Interesting piece hit the virtual newsstand today in the medical journal Health Affairs (paid article access only) as well as the NY Times and every other news outlet in the US: in the US, care provided by foreign-born and foreign-trained doctors equals that of US-born/US-trained docs.
However, US-born and overseas-trained doctors fell short, particularly when they were treating heart disease. In the Health Affairs study, treatment by those docs meant longer hospital stays and a slightly higher death rate.
There’s a doctor shortage in the US, which has been filled by doctors who attended medical school in their home countries, and completed a residency here. Non-US doctors – Indian, Pakistani, eastern European, African, Latin American – have helped fill the doc-gap, and have faced some prejudice about their level of expertise and care.
Turns out the ones you have to worry about are the US-born doctors who – likely because of lower test scores and GPAs that kept them from being selected by US medical schools – should be the focus of whatever prejudice a patient might feel about who they want on their healthcare team.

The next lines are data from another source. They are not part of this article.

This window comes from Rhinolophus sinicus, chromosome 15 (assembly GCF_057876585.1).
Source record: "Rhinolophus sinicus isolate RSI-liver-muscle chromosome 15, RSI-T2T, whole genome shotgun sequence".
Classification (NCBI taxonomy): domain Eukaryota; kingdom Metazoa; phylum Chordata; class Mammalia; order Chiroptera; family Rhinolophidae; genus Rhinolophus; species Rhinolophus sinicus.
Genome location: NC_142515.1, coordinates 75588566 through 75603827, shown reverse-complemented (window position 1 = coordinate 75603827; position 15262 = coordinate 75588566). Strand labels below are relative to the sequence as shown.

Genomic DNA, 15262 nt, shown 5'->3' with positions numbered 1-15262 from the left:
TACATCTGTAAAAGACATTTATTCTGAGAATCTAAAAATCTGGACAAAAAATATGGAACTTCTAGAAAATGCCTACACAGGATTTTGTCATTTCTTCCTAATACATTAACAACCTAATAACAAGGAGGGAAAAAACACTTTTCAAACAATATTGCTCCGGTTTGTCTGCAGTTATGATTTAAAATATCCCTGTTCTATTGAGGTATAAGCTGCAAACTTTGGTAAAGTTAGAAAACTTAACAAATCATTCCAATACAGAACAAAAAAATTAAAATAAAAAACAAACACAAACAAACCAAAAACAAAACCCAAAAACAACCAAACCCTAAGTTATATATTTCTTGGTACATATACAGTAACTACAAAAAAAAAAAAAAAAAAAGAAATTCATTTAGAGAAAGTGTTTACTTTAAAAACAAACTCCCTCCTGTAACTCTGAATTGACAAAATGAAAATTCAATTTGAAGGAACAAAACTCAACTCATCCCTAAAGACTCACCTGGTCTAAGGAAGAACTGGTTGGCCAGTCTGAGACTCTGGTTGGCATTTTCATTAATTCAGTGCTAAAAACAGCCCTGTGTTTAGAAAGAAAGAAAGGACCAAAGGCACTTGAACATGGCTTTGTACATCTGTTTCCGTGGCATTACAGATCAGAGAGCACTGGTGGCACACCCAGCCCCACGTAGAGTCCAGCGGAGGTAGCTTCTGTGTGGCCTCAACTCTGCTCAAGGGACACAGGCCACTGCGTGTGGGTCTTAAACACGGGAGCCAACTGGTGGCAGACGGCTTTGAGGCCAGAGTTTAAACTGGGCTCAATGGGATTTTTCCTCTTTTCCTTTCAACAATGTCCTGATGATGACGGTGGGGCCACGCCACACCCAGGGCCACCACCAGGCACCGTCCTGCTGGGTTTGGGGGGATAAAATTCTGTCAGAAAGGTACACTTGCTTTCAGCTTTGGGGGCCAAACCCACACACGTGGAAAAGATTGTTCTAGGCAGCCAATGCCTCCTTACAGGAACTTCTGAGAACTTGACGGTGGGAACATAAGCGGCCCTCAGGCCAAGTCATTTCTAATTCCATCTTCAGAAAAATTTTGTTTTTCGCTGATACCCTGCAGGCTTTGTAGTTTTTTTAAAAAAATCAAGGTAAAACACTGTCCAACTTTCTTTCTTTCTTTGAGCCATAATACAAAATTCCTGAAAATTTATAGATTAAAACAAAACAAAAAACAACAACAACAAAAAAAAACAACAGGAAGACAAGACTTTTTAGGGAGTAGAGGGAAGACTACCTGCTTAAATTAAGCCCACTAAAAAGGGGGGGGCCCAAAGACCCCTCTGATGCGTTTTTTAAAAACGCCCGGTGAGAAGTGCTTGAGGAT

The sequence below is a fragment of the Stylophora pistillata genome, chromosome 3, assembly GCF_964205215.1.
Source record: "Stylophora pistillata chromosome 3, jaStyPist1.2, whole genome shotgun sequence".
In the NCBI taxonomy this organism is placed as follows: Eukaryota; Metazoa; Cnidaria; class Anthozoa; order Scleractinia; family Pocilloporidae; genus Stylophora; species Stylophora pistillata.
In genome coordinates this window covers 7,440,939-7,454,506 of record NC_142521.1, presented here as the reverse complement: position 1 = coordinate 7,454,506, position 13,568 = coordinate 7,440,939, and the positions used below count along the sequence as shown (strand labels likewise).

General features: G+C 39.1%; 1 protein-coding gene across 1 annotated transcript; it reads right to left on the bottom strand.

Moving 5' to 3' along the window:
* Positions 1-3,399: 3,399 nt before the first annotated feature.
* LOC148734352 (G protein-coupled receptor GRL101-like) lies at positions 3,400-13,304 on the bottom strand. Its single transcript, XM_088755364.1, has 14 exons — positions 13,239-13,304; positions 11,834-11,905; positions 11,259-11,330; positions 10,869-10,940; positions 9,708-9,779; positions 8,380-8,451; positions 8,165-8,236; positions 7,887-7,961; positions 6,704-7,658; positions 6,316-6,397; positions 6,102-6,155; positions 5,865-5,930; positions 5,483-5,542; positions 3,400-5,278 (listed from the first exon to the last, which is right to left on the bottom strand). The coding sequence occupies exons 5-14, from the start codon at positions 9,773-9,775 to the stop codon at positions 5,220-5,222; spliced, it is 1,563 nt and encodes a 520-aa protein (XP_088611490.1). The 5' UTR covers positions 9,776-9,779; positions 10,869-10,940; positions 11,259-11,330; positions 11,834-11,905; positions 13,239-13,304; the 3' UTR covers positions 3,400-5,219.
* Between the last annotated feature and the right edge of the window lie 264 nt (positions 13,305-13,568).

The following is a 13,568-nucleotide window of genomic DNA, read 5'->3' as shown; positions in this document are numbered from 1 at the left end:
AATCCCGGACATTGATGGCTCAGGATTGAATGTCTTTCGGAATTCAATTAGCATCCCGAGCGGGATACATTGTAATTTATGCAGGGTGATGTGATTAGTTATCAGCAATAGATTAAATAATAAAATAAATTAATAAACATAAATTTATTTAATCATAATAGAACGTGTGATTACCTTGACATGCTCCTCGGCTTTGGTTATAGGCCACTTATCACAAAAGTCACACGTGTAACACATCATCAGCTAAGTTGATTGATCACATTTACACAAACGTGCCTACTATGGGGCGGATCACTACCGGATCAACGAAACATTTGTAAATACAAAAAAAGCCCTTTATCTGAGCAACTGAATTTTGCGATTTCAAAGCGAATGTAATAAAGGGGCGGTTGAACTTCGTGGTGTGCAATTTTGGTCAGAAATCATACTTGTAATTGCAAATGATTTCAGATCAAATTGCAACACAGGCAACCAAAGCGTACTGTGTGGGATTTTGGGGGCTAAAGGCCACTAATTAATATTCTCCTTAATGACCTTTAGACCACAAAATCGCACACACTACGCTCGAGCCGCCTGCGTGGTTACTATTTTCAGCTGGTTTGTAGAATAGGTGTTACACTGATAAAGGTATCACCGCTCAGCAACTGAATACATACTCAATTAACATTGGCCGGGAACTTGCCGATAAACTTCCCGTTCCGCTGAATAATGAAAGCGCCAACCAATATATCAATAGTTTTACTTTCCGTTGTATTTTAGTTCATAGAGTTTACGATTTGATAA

When you select a doctor, what are your criteria? Are you turned off by an accent? Given the stats in the Health Affairs report, you should reconsider your prejudice. Mortality rates in the cases studied (6,113 patients with heart disease) gave foreign-born international graduates the edge: 5%. US born and trained: 5.5%. And US-born, overseas-trained? 5.8% mortality rate.
In raw numbers:
- docs born & trained outside the US would have lost 306 patients of the 6,113
- docs born & trained here would have lost 338 of the 6,113
- docs born here & trained overseas would have lost 355 of the 6,113
I think that maybe an accent could be a good thing.
If you would have trouble trusting a doctor with an accent, start examining your reasons why. And make sure you ask your doctor(s) where they trained, even if they don’t have an accent.
If they were born in Paducah and trained in Peshawar, caveat emptor.